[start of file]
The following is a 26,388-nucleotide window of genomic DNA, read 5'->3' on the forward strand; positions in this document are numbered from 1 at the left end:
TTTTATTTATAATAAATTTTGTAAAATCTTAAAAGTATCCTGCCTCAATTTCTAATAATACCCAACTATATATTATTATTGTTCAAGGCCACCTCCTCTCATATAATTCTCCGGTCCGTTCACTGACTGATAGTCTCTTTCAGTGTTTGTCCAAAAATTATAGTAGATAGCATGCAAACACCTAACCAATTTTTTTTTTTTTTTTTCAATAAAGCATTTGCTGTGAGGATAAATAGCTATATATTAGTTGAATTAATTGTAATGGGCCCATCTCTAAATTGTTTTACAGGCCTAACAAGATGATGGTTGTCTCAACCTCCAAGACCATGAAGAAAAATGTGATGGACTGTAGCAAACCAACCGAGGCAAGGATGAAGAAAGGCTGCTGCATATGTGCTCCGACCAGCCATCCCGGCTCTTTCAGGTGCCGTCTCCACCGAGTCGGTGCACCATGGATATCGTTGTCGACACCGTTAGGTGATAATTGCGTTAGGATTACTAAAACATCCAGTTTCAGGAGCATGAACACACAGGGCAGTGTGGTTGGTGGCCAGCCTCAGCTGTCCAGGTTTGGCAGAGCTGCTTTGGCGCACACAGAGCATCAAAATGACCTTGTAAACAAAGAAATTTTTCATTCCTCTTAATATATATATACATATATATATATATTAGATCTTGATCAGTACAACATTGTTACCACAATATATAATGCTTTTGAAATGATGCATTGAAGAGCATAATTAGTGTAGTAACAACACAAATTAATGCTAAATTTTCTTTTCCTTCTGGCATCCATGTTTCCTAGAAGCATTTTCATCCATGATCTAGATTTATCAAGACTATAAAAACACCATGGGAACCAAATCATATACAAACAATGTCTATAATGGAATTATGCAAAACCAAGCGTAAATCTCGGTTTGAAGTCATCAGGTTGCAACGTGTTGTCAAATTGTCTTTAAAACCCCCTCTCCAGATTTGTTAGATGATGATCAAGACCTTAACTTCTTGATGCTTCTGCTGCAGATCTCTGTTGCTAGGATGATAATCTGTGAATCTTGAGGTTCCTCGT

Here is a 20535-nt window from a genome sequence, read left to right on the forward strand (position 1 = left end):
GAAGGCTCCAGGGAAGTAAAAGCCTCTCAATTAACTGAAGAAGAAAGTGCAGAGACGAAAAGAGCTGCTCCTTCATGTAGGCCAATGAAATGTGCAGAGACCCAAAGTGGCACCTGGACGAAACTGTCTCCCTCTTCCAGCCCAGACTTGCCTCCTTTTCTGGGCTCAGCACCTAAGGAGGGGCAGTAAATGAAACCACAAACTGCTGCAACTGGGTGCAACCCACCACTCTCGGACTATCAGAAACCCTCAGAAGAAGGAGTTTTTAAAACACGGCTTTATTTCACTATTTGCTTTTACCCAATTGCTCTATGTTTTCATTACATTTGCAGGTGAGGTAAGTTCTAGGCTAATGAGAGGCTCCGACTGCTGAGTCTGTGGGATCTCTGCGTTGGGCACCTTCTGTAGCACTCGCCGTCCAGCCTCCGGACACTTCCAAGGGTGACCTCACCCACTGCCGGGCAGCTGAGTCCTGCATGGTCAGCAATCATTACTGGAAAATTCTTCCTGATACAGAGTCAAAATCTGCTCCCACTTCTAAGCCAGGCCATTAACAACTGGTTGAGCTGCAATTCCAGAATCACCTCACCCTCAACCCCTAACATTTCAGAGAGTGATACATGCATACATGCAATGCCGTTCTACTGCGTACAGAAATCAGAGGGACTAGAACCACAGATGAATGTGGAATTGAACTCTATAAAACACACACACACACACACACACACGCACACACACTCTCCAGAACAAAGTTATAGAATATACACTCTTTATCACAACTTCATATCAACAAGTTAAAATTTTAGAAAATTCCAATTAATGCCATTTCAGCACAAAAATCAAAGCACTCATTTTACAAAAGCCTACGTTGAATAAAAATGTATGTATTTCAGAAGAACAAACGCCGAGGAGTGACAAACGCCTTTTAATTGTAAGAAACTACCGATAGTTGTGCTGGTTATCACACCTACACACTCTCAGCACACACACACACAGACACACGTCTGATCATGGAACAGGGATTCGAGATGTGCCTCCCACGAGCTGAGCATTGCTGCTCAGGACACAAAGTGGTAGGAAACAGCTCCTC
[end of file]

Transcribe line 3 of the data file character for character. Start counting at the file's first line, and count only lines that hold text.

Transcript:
Here is a 20535-nt window from a genome sequence, read left to right on the forward strand (position 1 = left end):